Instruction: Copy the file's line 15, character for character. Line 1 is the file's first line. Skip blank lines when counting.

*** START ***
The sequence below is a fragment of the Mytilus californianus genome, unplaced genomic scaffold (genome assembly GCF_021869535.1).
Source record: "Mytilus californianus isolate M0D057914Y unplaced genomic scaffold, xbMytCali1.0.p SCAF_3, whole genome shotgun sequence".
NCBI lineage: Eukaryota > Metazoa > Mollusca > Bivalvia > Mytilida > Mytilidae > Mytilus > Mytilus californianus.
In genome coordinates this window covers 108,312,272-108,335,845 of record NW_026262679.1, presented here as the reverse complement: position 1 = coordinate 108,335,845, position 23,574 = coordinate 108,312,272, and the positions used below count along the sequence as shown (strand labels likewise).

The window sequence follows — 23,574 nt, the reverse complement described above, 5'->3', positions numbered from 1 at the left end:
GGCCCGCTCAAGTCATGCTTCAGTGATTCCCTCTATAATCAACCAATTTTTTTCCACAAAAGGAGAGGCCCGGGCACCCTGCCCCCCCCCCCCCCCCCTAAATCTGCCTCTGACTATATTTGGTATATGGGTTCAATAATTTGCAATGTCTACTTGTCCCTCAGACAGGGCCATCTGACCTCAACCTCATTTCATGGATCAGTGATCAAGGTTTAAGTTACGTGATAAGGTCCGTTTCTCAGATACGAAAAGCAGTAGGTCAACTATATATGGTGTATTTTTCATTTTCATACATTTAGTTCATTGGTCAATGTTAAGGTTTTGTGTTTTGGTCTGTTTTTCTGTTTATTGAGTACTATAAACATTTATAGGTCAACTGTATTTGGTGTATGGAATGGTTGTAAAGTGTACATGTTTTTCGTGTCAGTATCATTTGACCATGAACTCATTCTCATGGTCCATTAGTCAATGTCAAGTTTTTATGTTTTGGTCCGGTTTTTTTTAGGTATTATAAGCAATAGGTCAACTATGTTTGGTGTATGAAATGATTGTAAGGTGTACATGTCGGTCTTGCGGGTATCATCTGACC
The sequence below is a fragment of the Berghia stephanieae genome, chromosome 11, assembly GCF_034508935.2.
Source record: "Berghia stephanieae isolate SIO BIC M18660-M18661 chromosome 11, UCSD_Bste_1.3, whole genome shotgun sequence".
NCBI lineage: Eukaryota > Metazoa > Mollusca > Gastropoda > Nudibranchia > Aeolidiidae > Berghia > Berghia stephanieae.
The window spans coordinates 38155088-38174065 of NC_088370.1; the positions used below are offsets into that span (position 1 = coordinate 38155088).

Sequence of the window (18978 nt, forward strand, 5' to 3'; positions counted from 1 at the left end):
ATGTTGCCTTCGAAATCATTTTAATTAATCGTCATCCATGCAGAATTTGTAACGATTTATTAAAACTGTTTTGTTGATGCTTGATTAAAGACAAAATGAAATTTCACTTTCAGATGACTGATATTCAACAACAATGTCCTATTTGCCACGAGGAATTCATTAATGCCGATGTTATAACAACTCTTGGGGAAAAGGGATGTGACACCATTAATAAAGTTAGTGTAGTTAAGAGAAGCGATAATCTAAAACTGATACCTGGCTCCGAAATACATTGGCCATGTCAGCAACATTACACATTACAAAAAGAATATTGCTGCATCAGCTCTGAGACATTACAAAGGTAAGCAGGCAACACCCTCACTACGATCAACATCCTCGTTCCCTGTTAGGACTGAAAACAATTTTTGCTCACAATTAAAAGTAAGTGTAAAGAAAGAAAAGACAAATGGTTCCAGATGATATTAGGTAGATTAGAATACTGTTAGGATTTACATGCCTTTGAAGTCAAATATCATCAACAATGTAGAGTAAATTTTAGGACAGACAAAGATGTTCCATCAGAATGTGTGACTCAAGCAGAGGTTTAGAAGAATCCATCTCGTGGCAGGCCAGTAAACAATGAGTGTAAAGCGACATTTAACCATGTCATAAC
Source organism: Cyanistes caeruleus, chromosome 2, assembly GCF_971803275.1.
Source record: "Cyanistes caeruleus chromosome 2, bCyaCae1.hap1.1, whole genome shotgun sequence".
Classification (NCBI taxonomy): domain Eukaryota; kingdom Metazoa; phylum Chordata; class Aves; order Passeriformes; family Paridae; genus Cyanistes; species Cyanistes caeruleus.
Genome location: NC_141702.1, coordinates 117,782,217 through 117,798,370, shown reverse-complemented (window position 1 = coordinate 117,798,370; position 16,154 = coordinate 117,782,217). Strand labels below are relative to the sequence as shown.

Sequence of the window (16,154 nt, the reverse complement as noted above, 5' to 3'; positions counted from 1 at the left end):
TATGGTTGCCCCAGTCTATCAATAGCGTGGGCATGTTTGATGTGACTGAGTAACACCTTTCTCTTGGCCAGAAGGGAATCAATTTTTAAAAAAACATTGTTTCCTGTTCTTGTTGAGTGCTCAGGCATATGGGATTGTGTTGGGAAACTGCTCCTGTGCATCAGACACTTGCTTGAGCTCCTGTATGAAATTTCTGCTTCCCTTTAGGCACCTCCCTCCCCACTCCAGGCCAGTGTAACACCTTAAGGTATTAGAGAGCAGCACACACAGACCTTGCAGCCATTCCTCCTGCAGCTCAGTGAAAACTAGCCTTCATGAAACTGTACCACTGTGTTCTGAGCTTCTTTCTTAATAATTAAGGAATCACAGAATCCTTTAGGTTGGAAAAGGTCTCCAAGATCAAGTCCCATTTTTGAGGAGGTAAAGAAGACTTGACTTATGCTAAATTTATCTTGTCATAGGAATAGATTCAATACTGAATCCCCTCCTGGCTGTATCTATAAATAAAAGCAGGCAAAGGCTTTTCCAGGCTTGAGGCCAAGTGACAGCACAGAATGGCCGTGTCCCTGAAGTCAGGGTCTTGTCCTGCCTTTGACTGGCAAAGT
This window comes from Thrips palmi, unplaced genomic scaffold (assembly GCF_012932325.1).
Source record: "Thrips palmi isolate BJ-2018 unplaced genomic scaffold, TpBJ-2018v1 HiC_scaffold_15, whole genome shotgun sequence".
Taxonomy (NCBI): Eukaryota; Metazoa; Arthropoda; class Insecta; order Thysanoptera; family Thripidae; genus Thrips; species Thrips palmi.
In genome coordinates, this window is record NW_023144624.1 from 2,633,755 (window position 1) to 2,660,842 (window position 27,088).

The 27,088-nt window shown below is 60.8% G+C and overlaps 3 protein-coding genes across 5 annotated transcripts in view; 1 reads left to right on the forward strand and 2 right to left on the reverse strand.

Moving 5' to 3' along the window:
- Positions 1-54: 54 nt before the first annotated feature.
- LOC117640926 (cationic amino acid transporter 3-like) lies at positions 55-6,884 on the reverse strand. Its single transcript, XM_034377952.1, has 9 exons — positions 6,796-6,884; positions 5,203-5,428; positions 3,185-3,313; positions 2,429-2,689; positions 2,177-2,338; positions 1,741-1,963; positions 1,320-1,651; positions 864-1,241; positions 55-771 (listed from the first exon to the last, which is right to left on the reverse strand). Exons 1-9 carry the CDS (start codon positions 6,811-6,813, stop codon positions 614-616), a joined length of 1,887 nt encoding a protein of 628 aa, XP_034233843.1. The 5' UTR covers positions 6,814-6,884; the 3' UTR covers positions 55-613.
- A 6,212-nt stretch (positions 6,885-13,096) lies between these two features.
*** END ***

Classification (NCBI taxonomy): domain Eukaryota; kingdom Metazoa; phylum Chordata; class Aves; order Passeriformes; family Paridae; genus Cyanistes; species Cyanistes caeruleus.